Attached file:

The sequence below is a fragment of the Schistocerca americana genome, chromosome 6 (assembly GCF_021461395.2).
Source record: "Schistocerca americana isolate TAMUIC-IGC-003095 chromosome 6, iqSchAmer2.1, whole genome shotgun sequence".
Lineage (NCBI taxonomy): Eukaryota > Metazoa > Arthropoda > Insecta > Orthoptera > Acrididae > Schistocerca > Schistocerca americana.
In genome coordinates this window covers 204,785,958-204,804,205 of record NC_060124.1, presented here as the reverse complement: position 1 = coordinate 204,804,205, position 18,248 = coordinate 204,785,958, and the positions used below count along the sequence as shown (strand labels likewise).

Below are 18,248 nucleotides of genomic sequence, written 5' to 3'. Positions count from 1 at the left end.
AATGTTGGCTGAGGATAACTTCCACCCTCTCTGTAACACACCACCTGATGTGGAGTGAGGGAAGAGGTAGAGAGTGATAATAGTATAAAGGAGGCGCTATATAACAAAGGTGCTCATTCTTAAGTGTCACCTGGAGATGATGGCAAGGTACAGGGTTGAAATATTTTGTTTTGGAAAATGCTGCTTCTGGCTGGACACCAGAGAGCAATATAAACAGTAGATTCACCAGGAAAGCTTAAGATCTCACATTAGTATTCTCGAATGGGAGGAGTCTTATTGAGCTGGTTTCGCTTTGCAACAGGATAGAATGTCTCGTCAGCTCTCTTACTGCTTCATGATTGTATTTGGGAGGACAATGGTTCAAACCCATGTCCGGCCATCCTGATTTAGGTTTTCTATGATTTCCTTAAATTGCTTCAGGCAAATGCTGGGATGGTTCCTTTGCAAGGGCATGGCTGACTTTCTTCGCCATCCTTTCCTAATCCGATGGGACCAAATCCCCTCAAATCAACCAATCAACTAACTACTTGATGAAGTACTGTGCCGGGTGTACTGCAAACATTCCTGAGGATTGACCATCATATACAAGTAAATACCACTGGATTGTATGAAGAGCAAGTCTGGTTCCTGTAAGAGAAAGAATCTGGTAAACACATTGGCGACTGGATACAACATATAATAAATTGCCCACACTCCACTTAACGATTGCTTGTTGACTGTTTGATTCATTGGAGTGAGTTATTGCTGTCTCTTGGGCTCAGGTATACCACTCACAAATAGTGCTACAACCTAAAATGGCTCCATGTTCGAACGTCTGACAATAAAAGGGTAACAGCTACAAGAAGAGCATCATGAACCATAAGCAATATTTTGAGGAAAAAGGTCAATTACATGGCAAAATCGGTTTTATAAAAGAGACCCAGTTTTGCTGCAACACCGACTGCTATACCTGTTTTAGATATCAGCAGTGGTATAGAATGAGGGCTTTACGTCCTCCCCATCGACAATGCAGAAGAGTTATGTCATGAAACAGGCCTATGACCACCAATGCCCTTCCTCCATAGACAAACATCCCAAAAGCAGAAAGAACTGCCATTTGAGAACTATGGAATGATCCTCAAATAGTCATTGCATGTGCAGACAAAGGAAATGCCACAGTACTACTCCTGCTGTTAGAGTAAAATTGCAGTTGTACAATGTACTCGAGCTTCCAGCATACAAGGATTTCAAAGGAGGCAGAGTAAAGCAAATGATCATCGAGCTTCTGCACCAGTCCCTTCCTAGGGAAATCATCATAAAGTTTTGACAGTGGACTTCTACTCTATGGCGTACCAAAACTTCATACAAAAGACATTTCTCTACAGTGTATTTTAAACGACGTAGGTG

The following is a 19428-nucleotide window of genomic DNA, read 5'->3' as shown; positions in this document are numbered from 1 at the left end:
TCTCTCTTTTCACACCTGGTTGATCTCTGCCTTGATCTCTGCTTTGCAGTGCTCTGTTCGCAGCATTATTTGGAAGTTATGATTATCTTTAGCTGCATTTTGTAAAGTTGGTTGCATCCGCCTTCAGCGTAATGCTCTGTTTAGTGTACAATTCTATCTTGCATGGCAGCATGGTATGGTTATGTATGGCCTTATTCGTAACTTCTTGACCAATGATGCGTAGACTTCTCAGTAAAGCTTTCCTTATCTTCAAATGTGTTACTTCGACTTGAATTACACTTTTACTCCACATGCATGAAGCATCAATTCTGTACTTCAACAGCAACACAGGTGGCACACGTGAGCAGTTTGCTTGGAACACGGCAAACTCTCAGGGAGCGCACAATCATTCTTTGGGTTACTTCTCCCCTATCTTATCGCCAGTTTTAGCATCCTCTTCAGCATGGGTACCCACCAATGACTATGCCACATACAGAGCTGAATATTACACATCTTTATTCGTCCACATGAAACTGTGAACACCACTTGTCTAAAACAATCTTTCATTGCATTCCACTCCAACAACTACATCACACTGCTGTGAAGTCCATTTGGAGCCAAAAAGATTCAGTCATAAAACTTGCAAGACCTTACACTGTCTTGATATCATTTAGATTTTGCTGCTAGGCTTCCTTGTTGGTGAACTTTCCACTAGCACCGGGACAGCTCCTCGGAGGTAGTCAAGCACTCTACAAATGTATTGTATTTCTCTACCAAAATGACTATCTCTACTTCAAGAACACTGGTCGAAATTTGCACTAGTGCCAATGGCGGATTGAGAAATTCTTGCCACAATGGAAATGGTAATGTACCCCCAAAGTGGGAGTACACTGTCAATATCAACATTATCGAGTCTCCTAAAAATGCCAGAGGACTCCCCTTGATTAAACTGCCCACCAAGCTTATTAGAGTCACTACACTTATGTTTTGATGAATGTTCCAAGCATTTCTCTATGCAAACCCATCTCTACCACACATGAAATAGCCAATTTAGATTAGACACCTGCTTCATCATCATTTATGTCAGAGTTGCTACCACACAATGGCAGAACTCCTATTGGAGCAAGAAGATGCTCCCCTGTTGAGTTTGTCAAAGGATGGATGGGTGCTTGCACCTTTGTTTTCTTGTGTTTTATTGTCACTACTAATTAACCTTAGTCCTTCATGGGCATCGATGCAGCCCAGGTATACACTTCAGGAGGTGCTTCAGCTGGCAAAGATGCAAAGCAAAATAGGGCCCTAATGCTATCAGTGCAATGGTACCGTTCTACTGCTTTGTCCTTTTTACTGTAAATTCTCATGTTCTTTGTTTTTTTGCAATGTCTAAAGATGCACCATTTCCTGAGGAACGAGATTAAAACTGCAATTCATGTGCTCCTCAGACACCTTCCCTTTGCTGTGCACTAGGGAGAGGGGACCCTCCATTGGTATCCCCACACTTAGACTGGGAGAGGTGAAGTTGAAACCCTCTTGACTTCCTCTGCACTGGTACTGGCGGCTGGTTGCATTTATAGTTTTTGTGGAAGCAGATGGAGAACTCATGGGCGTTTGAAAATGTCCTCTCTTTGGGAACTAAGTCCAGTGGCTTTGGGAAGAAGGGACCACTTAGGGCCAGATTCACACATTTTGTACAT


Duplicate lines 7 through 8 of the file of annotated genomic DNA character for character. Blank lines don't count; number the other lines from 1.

The following is a 19428-nucleotide window of genomic DNA, read 5'->3' as shown; positions in this document are numbered from 1 at the left end:
TCTCTCTTTTCACACCTGGTTGATCTCTGCCTTGATCTCTGCTTTGCAGTGCTCTGTTCGCAGCATTATTTGGAAGTTATGATTATCTTTAGCTGCATTTTGTAAAGTTGGTTGCATCCGCCTTCAGCGTAATGCTCTGTTTAGTGTACAATTCTATCTTGCATGGCAGCATGGTATGGTTATGTATGGCCTTATTCGTAACTTCTTGACCAATGATGCGTAGACTTCTCAGTAAAGCTTTCCTTATCTTCAAATGTGTTACTTCGACTTGAATTACACTTTTACTCCACATGCATGAAGCATCAATTCTGTACTTCAACAGCAACACAGGTGGCACACGTGAGCAGTTTGCTTGGAACACGGCAAACTCTCAGGGAGCGCACAATCATTCTTTGGGTTACTTCTCCCCTATCTTATCGCCAGTTTTAGCATCCTCTTCAGCATGGGTACCCACCAATGACTATGCCACATACAGAGCTGAATATTACACATCTTTATTCGTCCACATGAAACTGTGAACACCACTTGTCTAAAACAATCTTTCATTGCATTCCACTCCAACAACTACATCACACTGCTGTGAAGTCCATTTGGAGCCAAAAAGATTCAGTCATAAAACTTGCAAGACCTTACACTGTCTTGATATCATTTAGATTTTGCTGCTAGGCTTCCTTGTTGGTGAACTTTCCACTAGCACCGGGACAGCTCCTCGGAGGTAGTCAAGCACTCTACAAATGTATTGTATTTCTCTACCAAAATGACTATCTCTACTTCAAGAACACTGGTCGAAATTTGCACTAGTGCCAATGGCGGATTGAGAAATTCTTGCCACAATGGAAATGGTAATGTACCCCCAAAGTGGGAGTACACTGTCAATATCAACATTATCGAGTCTCCTAAAAATGCCAGAGGACTCCCCTTGATTAAACTGCCCACCAAGCTTATTAGAGTCACTACACTTATGTTTTGATGAATGTTCCAAGCATTTCTCTATGCAAACCCATCTCTACCACACATGAAATAGCCAATTTAGATTAGACACCTGCTTCATCATCATTTATGTCAGAGTTGCTACCACACAATGGCAGAACTCCTATTGGAGCAAGAAGATGCTCCCCTGTTGAGTTTGTCAAAGGATGGATGGGTGCTTGCACCTTTGTTTTCTTGTGTTTTATTGTCACTACTAATTAACCTTAGTCCTTCATGGGCATCGATGCAGCCCAGGTATACACTTCAGGAGGTGCTTCAGCTGGCAAAGATGCAAAGCAAAATAGGGCCCTAATGCTATCAGTGCAATGGTACCGTTCTACTGCTTTGTCCTTTTTACTGTAAATTCTCATGTTCTTTGTTTTTTTGCAATGTCTAAAGATGCACCATTTCCTGAGGAACGAGATTAAAACTGCAATTCATGTGCTCCTCAGACACCTTCCCTTTGCTGTGCACTAGGGAGAGGGGACCCTCCATTGGTATCCCCACACTTAGACTGGGAGAGGTGAAGTTGAAACCCTCTTGACTTCCTCTGCACTGGTACTGGCGGCTGGTTGCATTTATAGTTTTTGTGGAAGCAGATGGAGAACTCATGGGCGTTTGAAAATGTCCTCTCTTTGGGAACTAAGTCCAGTGGCTTTGGGAAGAAGGGACCACTTAGGGCCAGATTCACACATTTTGTACAT